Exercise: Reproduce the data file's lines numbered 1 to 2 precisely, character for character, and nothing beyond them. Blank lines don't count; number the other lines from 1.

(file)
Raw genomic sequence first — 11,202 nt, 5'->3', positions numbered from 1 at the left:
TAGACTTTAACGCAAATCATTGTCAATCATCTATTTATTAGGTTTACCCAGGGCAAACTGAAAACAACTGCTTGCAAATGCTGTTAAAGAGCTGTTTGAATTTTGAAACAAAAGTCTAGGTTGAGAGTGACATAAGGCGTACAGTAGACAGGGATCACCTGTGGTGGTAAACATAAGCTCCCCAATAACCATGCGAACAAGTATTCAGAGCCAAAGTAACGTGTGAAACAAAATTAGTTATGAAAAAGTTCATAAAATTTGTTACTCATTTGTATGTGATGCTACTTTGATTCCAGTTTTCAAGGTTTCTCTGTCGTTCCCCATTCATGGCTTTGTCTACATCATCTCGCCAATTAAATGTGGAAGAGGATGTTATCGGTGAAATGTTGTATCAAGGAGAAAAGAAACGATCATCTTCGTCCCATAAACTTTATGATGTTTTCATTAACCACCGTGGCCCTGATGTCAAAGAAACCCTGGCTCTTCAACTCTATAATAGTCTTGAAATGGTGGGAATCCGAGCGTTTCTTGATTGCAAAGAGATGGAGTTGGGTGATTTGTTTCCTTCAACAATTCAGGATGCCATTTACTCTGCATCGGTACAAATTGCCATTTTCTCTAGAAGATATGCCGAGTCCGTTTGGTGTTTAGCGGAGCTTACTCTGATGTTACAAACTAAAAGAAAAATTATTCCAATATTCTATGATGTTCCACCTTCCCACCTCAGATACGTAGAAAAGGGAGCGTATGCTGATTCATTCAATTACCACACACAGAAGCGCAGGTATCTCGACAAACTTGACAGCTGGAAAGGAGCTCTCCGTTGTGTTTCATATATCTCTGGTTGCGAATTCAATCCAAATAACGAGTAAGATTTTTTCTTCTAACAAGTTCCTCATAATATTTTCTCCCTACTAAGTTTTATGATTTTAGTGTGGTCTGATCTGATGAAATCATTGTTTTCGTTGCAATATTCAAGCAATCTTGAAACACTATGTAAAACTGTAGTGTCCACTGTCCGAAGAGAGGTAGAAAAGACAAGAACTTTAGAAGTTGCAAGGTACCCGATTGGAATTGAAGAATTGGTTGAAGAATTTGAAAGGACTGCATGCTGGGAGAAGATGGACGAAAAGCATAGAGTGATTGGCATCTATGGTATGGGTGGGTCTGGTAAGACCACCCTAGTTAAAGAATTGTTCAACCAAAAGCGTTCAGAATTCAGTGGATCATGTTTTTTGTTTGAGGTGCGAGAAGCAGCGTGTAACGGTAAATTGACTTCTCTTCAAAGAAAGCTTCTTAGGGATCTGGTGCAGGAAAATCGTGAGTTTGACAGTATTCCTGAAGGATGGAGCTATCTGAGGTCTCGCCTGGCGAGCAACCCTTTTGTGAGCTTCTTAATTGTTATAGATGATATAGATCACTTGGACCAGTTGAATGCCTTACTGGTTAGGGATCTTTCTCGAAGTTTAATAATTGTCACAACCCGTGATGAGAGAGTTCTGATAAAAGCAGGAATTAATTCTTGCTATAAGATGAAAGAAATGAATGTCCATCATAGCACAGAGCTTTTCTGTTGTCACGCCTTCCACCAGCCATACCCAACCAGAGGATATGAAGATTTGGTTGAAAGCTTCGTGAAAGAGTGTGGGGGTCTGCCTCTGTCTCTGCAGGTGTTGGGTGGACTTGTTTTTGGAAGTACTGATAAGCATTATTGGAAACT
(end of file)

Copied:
Raw genomic sequence first — 11,202 nt, 5'->3', positions numbered from 1 at the left:
TAGACTTTAACGCAAATCATTGTCAATCATCTATTTATTAGGTTTACCCAGGGCAAACTGAAAACAACTGCTTGCAAATGCTGTTAAAGAGCTGTTTGAATTTTGAAACAAAAGTCTAGGTTGAGAGTGACATAAGGCGTACAGTAGACAGGGATCACCTGTGGTGGTAAACATAAGCTCCCCAATAACCATGCGAACAAGTATTCAGAGCCAAAGTAACGTGTGAAACAAAATTAGTTATGAAAAAGTTCATAAAATTTGTTACTCATTTGTATGTGATGCTACTTTGATTCCAGTTTTCAAGGTTTCTCTGTCGTTCCCCATTCATGGCTTTGTCTACATCATCTCGCCAATTAAATGTGGAAGAGGATGTTATCGGTGAAATGTTGTATCAAGGAGAAAAGAAACGATCATCTTCGTCCCATAAACTTTATGATGTTTTCATTAACCACCGTGGCCCTGATGTCAAAGAAACCCTGGCTCTTCAACTCTATAATAGTCTTGAAATGGTGGGAATCCGAGCGTTTCTTGATTGCAAAGAGATGGAGTTGGGTGATTTGTTTCCTTCAACAATTCAGGATGCCATTTACTCTGCATCGGTACAAATTGCCATTTTCTCTAGAAGATATGCCGAGTCCGTTTGGTGTTTAGCGGAGCTTACTCTGATGTTACAAACTAAAAGAAAAATTATTCCAATATTCTATGATGTTCCACCTTCCCACCTCAGATACGTAGAAAAGGGAGCGTATGCTGATTCATTCAATTACCACACACAGAAGCGCAGGTATCTCGACAAACTTGACAGCTGGAAAGGAGCTCTCCGTTGTGTTTCATATATCTCTGGTTGCGAATTCAATCCAAATAACGAGTAAGATTTTTTCTTCTAACAAGTTCCTCATAATATTTTCTCCCTACTAAGTTTTATGATTTTAGTGTGGTCTGATCTGATGAAATCATTGTTTTCGTTGCAATATTCAAGCAATCTTGAAACACTATGTAAAACTGTAGTGTCCACTGTCCGAAGAGAGGTAGAAAAGACAAGAACTTTAGAAGTTGCAAGGTACCCGATTGGAATTGAAGAATTGGTTGAAGAATTTGAAAGGACTGCATGCTGGGAGAAGATGGACGAAAAGCATAGAGTGATTGGCATCTATGGTATGGGTGGGTCTGGTAAGACCACCCTAGTTAAAGAATTGTTCAACCAAAAGCGTTCAGAATTCAGTGGATCATGTTTTTTGTTTGAGGTGCGAGAAGCAGCGTGTAACGGTAAATTGACTTCTCTTCAAAGAAAGCTTCTTAGGGATCTGGTGCAGGAAAATCGTGAGTTTGACAGTATTCCTGAAGGATGGAGCTATCTGAGGTCTCGCCTGGCGAGCAACCCTTTTGTGAGCTTCTTAATTGTTATAGATGATATAGATCACTTGGACCAGTTGAATGCCTTACTGGTTAGGGATCTTTCTCGAAGTTTAATAATTGTCACAACCCGTGATGAGAGAGTTCTGATAAAAGCAGGAATTAATTCTTGCTATAAGATGAAAGAAATGAATGTCCATCATAGCACAGAGCTTTTCTGTTGTCACGCCTTCCACCAGCCATACCCAACCAGAGGATATGAAGATTTGGTTGAAAGCTTCGTGAAAGAGTGTGGGGGTCTGCCTCTGTCTCTGCAGGTGTTGGGTGGACTTGTTTTTGGAAGTACTGATAAGCATTATTGGAAACT